This year, the rare PE-backed IPOs have come from the middle markets (Bridgepoint Education, Rosetta Stone), even though it’s the mega-buyouts that need them most. With portfolio company valuations starting at $5 billion, an IPO is often a mega-firm’s only way out.
If any PE-backed company is positioned to go public, it’s KKR’s discount retailer, Dollar General. Speculation on the transaction began in January, when Breakingviews argued that the company was worth $7.5 billion (minting KKR better than a 33% return, according to the story).
Last week, M&A newswire mergermarket reported that Dollar General retained JPMorgan and Credit Suisse for the transaction. Citing anonymous sources, the news service wrote that a prospectus filing is “imminent.” The choice of underwriters is curious since Goldman Sachs, Lehman Brothers, Citigroup and Wachovia acted as debt providers and advisors on Dollar General’s take-private.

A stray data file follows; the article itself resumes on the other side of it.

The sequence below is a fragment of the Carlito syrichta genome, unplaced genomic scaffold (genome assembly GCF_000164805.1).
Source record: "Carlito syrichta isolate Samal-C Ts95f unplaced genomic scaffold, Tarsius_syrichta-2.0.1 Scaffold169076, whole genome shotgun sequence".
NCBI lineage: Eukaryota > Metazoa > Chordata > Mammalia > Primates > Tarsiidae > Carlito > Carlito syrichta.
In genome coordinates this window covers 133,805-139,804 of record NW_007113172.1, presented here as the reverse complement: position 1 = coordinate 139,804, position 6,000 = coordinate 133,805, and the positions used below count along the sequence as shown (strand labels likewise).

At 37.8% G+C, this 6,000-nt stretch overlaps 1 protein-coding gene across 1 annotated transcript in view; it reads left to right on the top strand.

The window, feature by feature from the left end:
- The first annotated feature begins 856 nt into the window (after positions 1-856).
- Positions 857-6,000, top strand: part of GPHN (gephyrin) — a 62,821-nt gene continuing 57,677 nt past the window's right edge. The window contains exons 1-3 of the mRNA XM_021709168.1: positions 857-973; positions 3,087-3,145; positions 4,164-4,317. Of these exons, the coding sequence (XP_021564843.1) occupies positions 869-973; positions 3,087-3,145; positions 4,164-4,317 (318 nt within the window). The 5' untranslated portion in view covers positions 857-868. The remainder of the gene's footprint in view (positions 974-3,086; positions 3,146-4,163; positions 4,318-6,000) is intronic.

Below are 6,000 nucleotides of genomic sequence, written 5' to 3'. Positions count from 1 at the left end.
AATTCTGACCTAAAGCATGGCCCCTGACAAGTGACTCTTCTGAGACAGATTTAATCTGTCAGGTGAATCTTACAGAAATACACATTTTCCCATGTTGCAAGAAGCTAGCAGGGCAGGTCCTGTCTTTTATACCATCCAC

The speculation continues. This morning, Slate published a story called “The Almighty Dollar (Store),” which notes that Dollar General is the only one of the KKR’s 2007 mega-deals that’s in the black. After describing the company’s growing same-store sales (by 13% in Q1) and rising gross profits (up 5% over last year), and expansion plans (450 new stores this year), the story concludes with more IPO speculation. From Slate:
The run of good results may have set the stage for an event that has become as rare as a Wall Street banker picking up detergent at a Dollar General: an initial public offering.
If it’s true, KKR should act fast. Not only is the window for IPO enthusiasm unsteady at best, but the entire process typically takes months. By the time the IPO actually floats in two to three quarters from now (assuming there is one already in the works), the economy could be on its way to recovery. The minute consumers start trading up again, Dollar General’s precious double-digit same store sales growth will begin to shrink.
I called JPMorgan and KKR and will update if they provide a comment.